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WHAT YOU DIDN’T LEARN IN SCHOOL

by Gary Brand - written September 5, 2000,
published in the October 2000 edition of Echo* newspaper
Classic photo of Earth taken by the Apollo 17 crew while
traveling toward the Moon Classic photo of Earth taken on December 7, 1972 by the Apollo 17 crew while traveling toward the Moon.  This was the first time an Apollo trajectory made it possible to photograph Antarctica.  Courtesy of NASA Johnson Space Center/Visible Earth (http://visibleearth.nasa.gov).
 very significant part of history has been suppressed.  You didn't hear or read about it in grade school, high school or even college.  Why not?  Because it is misunderstood, ignored or maligned by academics and scientists.  When skeptical scientists do investigate astrology, like Australian analytical chemist Geoffrey Dean, Ph.D., who also calls himself an astrologer (G.D. (1977)), and British psychologist Hans J. Eysenck, Ph.D. (H.J.E.), they end up intrigued by some of their findings.  Eysenck and Nias (1982) admit the negative bias that most scientists have toward astrology:  "... many of the people in the scientific establishment [of today] would have fitted well into the [Inquisition] panel which condemned Galileo!"  They also state that "it is against this background of undisguised hostility, rather than of receptiveness to new ideas and experiments, that open-minded scientists have had to fight... to defend their right to do research in this field [astrology].  As a result, established scientists have often found it best to say nothing [about astrology], rather than incur derision; only a few have had the courage to admit that 'there might be something in it'" (Id., p. 5).  Eysenck and Nias begin their book with a quote from Herbert Spencer:  "There is no bar to knowledge greater than contempt prior to examination" (Id., p. 1).

In the not-so-distant past, astrology was part and parcel of everyday life in the civilized world as it is to this day in India.  Astrology has developed in all of the higher, more advanced civilizations throughout history.  With such historical depth, it has survived in western cultures for over 2,000 years, despite periods of persecution or disfavor.  A number of Popes like Paul III, Sixtus IV and Julius II studied astrology themselves and Popes Urban IV, Urban VIII and Alexander VI consulted famous astrologers like Gauricus and Johannes Campanus to enhance their papacies.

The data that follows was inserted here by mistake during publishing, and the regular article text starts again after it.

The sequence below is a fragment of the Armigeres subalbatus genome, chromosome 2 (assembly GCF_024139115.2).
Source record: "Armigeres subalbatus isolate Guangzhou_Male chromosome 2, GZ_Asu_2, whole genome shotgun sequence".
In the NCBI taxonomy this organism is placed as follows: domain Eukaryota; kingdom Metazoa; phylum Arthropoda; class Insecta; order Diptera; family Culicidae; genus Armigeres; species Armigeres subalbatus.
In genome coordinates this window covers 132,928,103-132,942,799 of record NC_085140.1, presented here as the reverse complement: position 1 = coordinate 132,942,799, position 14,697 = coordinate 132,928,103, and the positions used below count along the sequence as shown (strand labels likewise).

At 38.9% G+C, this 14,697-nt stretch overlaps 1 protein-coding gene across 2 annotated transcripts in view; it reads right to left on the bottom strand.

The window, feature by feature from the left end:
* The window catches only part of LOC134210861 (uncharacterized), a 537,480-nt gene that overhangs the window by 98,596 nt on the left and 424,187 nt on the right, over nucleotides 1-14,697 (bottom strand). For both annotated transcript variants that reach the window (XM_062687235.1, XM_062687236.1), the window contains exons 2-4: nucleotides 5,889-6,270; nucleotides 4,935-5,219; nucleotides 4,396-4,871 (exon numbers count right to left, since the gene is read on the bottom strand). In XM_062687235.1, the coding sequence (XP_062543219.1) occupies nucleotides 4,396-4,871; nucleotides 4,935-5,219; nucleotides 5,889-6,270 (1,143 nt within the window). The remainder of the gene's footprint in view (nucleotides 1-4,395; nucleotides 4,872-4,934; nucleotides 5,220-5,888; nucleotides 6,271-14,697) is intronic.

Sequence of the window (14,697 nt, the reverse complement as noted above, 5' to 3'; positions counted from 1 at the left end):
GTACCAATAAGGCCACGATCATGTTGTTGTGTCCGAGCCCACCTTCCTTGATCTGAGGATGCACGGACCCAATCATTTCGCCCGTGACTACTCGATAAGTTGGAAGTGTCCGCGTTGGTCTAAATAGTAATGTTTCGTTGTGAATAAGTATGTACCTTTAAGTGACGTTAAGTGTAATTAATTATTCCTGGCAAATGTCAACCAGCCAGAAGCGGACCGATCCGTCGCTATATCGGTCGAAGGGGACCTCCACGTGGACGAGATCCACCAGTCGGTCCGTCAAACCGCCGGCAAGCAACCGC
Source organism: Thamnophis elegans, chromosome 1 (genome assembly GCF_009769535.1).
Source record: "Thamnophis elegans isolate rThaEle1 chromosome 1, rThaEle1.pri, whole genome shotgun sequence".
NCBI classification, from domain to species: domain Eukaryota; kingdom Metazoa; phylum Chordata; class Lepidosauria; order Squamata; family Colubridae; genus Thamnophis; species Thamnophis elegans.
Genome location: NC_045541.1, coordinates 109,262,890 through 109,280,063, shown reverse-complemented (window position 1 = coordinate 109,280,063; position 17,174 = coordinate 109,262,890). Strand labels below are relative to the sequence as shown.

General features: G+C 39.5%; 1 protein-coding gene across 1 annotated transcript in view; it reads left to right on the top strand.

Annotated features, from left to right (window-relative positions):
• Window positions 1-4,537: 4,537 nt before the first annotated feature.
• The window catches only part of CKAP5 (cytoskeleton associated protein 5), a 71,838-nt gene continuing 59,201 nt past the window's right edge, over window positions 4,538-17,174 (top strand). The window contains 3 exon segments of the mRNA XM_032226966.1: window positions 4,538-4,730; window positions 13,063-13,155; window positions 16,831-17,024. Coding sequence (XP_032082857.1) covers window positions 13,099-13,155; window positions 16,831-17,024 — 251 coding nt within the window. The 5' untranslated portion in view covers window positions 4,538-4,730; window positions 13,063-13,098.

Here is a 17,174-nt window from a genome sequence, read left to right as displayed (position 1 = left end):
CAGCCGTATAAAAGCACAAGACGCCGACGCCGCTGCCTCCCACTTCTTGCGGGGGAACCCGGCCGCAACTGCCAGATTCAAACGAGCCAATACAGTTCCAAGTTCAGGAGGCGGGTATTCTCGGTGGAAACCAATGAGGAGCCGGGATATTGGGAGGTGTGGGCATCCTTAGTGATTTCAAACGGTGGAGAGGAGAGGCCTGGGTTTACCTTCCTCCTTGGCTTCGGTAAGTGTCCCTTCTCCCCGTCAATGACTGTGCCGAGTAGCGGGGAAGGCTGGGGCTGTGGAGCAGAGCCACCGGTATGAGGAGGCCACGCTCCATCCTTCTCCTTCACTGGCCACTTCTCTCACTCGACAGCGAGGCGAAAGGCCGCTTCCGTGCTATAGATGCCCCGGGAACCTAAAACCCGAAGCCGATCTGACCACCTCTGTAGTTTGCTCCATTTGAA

It is not a precise, hard science like chemistry, physics or math but it is no less a science than psychology or anthropology.  Experienced, professional practitioners of astrology are certainly no less and are often more accurate in predicting individual human behavior than are psychologists or behaviorists.  It is a science partly because it fits the definition in Webster's dictionary: "systematized knowledge derived from observation, study, and experimentation carried on in order to determine the principles of what is being studied" (Webster's).  It is also a complex system, like other sciences, that has developed through more than two millennia of application.  British astronomer Dr. Percy Seymour has written a book titled The Scientific Basis of Astrology (1992) in justification of astrology in which he proposes a theory that our internal clocks are linked to planetary magnetic influences (pp. 264-265).

In ancient Babylonia/Chaldea, astrology was applied to large-scale events like wars, floods and famines and their possible effects on the king, who embodied the state and its well-being.  In Hellenistic Greece, the most civilized culture at that time, no one was held in higher esteem than astrologers.  In this climate, astrology rapidly developed into a codified system based on principles expounded by Empedocles, Plato and Aristotle.  Aristotle said, "... this world is unescapably linked to the motion of the world above.  And all power in this world is ruled by these motions" (J.S., p. 39 (1971)).

After Julius Caesar's assassination but before Caesar Augustus became Emperor, he consulted the astrologer Theogenes because he feared for his life.  The Roman historian Suetonius tells us that "Theogenes sprang up and threw himself at his feet" because he recognized that Augustus would soon be a great ruler (Id., p. 41).  Greek astrologer Thrasyllus, who served Tiberius for 40 years, predicted that Tiberius would succeed Augustus only after years of waiting (Id., p. 42).  At the height of the Roman Empire, astrology enjoyed a popularity described by Juvenal about 100 A.D., "there are people who cannot appear in public, dine or bath, without having first consulted the ephemeris" (tables used by astrologers that list the daily positions of the planets).